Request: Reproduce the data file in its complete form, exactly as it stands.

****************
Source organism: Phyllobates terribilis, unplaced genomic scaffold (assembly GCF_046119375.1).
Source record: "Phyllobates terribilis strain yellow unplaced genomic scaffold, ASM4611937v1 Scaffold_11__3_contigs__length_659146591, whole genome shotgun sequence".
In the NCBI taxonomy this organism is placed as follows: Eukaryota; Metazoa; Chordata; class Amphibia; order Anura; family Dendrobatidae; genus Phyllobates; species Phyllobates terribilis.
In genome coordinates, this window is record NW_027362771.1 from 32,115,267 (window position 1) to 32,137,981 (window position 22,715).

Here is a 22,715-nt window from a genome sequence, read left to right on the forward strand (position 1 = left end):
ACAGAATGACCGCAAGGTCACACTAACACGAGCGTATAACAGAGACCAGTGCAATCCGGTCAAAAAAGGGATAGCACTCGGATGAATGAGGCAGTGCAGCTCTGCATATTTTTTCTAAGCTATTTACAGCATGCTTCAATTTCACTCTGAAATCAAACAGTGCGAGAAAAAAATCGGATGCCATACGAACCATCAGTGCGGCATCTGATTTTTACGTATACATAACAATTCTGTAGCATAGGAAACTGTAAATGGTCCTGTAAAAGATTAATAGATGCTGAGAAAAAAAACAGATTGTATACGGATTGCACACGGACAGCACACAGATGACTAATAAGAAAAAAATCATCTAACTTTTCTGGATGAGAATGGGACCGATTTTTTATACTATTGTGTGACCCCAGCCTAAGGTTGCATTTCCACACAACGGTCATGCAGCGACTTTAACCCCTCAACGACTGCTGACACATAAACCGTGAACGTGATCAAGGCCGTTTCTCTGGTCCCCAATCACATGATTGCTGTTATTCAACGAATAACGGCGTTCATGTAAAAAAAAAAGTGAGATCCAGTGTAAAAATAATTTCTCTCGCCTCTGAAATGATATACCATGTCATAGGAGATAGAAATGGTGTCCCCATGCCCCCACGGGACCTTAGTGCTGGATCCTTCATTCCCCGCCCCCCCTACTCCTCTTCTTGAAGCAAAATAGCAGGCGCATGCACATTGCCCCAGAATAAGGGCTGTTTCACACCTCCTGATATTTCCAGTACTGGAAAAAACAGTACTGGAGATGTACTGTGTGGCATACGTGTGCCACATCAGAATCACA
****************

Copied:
Source organism: Phyllobates terribilis, unplaced genomic scaffold (assembly GCF_046119375.1).
Source record: "Phyllobates terribilis strain yellow unplaced genomic scaffold, ASM4611937v1 Scaffold_11__3_contigs__length_659146591, whole genome shotgun sequence".
In the NCBI taxonomy this organism is placed as follows: Eukaryota; Metazoa; Chordata; class Amphibia; order Anura; family Dendrobatidae; genus Phyllobates; species Phyllobates terribilis.
In genome coordinates, this window is record NW_027362771.1 from 32,115,267 (window position 1) to 32,137,981 (window position 22,715).

Here is a 22,715-nt window from a genome sequence, read left to right on the forward strand (position 1 = left end):
ACAGAATGACCGCAAGGTCACACTAACACGAGCGTATAACAGAGACCAGTGCAATCCGGTCAAAAAAGGGATAGCACTCGGATGAATGAGGCAGTGCAGCTCTGCATATTTTTTCTAAGCTATTTACAGCATGCTTCAATTTCACTCTGAAATCAAACAGTGCGAGAAAAAAATCGGATGCCATACGAACCATCAGTGCGGCATCTGATTTTTACGTATACATAACAATTCTGTAGCATAGGAAACTGTAAATGGTCCTGTAAAAGATTAATAGATGCTGAGAAAAAAAACAGATTGTATACGGATTGCACACGGACAGCACACAGATGACTAATAAGAAAAAAATCATCTAACTTTTCTGGATGAGAATGGGACCGATTTTTTATACTATTGTGTGACCCCAGCCTAAGGTTGCATTTCCACACAACGGTCATGCAGCGACTTTAACCCCTCAACGACTGCTGACACATAAACCGTGAACGTGATCAAGGCCGTTTCTCTGGTCCCCAATCACATGATTGCTGTTATTCAACGAATAACGGCGTTCATGTAAAAAAAAAAGTGAGATCCAGTGTAAAAATAATTTCTCTCGCCTCTGAAATGATATACCATGTCATAGGAGATAGAAATGGTGTCCCCATGCCCCCACGGGACCTTAGTGCTGGATCCTTCATTCCCCGCCCCCCCTACTCCTCTTCTTGAAGCAAAATAGCAGGCGCATGCACATTGCCCCAGAATAAGGGCTGTTTCACACCTCCTGATATTTCCAGTACTGGAAAAAACAGTACTGGAGATGTACTGTGTGGCATACGTGTGCCACATCAGAATCACA